Comparative Functional Genomics

Three functional annotation systems were used and compared in this study for all the 20 genomes– (1) the NCBI prokaryotic genome annotation pipeline (Tatusova et al., 2016), (2) the SEED and RAST (Rapid Annotation using Subsystem Technology) (Overbeek et al., 2014), and (3) the KOALA (KEGG Orthology And Links Annotation) (Kanehisa et al., 2016). The NCBI annotation results were downloaded from the NCBI FTP site described in the Sequence Sources above. The genomic DNA sequences were sent to the SEED server (Aziz et al., 2012) using the Linux command-line and network-based SEED API downloaded from the SEED server web site (http://blog.theseed.org/servers/installation/distribution-of-the-seed-server-packages.html). The NCBI annotated proteins were sent to the BLastKoala website (http://www.kegg.jp/blastkoala) to identify the KEGG Orthologs. The results of both NCBI and RAST annotations were compared by several text based keyword searches. To identify more proteins in a particular functional category that were somehow annotated in certain genomes but not in others, protein sequences that were annotated in the same category from all 20 genomes were collected and used as the query to search for more proteins of the same functional category. NCBI BLASTP was used for this purpose and proteins with ≥ 95% sequence identity to and ≥ 95% coverage of the query sequences were identified as highly similar proteins. The number of proteins related to the IS5 transposase family was identified by the BlastKOALA program (Kanehisa et al., 2016) with the matching to the KEGG Orthology (KO) number K07481. Additional functional comparison results were also made available as several files in Excel format.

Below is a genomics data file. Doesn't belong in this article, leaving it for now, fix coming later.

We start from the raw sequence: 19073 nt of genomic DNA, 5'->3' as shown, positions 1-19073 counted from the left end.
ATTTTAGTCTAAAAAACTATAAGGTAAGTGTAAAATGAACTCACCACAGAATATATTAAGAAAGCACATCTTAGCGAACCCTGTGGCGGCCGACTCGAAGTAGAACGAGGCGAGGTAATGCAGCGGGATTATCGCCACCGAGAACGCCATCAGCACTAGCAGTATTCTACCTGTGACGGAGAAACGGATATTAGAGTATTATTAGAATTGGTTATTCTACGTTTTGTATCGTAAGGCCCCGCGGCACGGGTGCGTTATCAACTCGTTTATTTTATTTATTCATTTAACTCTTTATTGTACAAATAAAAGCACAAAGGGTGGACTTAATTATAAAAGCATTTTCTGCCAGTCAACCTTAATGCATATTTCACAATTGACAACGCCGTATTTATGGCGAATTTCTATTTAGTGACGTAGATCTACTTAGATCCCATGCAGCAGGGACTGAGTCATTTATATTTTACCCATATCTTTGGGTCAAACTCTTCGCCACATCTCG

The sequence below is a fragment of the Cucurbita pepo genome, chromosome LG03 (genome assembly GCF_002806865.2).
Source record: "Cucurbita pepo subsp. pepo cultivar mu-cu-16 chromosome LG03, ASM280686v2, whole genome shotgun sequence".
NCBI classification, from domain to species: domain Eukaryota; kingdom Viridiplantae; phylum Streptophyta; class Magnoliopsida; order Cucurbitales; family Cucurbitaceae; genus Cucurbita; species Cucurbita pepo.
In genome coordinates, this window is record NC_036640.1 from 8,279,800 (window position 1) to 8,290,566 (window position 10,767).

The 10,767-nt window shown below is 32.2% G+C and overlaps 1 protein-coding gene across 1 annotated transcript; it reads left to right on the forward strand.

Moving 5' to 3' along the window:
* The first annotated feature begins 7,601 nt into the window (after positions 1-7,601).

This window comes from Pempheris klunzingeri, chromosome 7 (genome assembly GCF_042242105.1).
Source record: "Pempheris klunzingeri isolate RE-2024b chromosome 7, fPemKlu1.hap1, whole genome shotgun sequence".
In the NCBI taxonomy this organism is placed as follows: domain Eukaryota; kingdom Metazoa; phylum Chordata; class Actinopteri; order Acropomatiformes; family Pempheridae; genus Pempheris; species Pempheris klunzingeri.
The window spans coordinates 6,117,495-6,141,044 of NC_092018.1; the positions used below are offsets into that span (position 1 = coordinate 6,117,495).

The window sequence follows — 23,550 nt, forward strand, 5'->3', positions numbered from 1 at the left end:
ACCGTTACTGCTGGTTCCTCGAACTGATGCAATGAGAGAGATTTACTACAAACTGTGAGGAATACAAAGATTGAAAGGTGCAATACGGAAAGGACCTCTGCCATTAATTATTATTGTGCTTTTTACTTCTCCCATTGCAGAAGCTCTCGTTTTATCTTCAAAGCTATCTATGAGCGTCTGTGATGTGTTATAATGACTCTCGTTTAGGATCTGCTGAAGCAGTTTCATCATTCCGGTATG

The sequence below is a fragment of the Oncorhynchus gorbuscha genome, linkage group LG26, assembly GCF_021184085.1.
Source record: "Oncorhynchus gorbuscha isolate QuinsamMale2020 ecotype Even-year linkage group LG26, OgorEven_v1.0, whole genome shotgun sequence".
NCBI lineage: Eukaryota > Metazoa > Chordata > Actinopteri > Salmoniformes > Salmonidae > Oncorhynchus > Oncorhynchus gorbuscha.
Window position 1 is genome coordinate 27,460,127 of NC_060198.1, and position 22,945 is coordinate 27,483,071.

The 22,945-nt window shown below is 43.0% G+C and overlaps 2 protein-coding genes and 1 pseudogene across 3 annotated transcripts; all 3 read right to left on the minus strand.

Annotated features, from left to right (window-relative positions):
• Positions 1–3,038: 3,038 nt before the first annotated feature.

Data and Results Availability

To facilitate further comparison and future studies, all the data and results generated in this study, including the original downloaded sequences, annotations, the comparative results presented in this paper, as well as additional complete results that were not mentioned or discussed, are available for download from this FTP data repository site: ftp://www.homd.org/publication_data/20160425.

Results and Discussion

Summary of Genome Annotations